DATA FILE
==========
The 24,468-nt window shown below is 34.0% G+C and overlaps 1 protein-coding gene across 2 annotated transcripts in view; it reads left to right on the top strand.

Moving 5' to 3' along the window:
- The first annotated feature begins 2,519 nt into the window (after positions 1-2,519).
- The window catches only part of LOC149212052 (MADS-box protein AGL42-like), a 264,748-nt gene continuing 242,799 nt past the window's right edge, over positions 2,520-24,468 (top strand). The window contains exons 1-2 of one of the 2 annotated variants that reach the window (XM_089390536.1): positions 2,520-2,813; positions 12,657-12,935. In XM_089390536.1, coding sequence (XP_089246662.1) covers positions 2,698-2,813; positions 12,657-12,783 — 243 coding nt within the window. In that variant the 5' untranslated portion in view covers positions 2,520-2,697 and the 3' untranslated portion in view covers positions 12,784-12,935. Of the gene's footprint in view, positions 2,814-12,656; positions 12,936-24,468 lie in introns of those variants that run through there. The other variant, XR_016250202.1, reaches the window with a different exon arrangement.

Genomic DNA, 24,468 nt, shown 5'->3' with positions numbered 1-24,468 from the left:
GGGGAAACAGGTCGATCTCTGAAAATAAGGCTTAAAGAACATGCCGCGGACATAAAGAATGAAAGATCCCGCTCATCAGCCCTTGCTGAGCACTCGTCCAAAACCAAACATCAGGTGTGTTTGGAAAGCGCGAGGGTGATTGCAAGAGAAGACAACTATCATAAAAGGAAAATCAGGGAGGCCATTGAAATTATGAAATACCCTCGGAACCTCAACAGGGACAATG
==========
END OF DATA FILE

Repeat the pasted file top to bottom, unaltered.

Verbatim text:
The 24,468-nt window shown below is 34.0% G+C and overlaps 1 protein-coding gene across 2 annotated transcripts in view; it reads left to right on the top strand.

Moving 5' to 3' along the window:
- The first annotated feature begins 2,519 nt into the window (after positions 1-2,519).
- The window catches only part of LOC149212052 (MADS-box protein AGL42-like), a 264,748-nt gene continuing 242,799 nt past the window's right edge, over positions 2,520-24,468 (top strand). The window contains exons 1-2 of one of the 2 annotated variants that reach the window (XM_089390536.1): positions 2,520-2,813; positions 12,657-12,935. In XM_089390536.1, coding sequence (XP_089246662.1) covers positions 2,698-2,813; positions 12,657-12,783 — 243 coding nt within the window. In that variant the 5' untranslated portion in view covers positions 2,520-2,697 and the 3' untranslated portion in view covers positions 12,784-12,935. Of the gene's footprint in view, positions 2,814-12,656; positions 12,936-24,468 lie in introns of those variants that run through there. The other variant, XR_016250202.1, reaches the window with a different exon arrangement.

Genomic DNA, 24,468 nt, shown 5'->3' with positions numbered 1-24,468 from the left:
GGGGAAACAGGTCGATCTCTGAAAATAAGGCTTAAAGAACATGCCGCGGACATAAAGAATGAAAGATCCCGCTCATCAGCCCTTGCTGAGCACTCGTCCAAAACCAAACATCAGGTGTGTTTGGAAAGCGCGAGGGTGATTGCAAGAGAAGACAACTATCATAAAAGGAAAATCAGGGAGGCCATTGAAATTATGAAATACCCTCGGAACCTCAACAGGGACAATG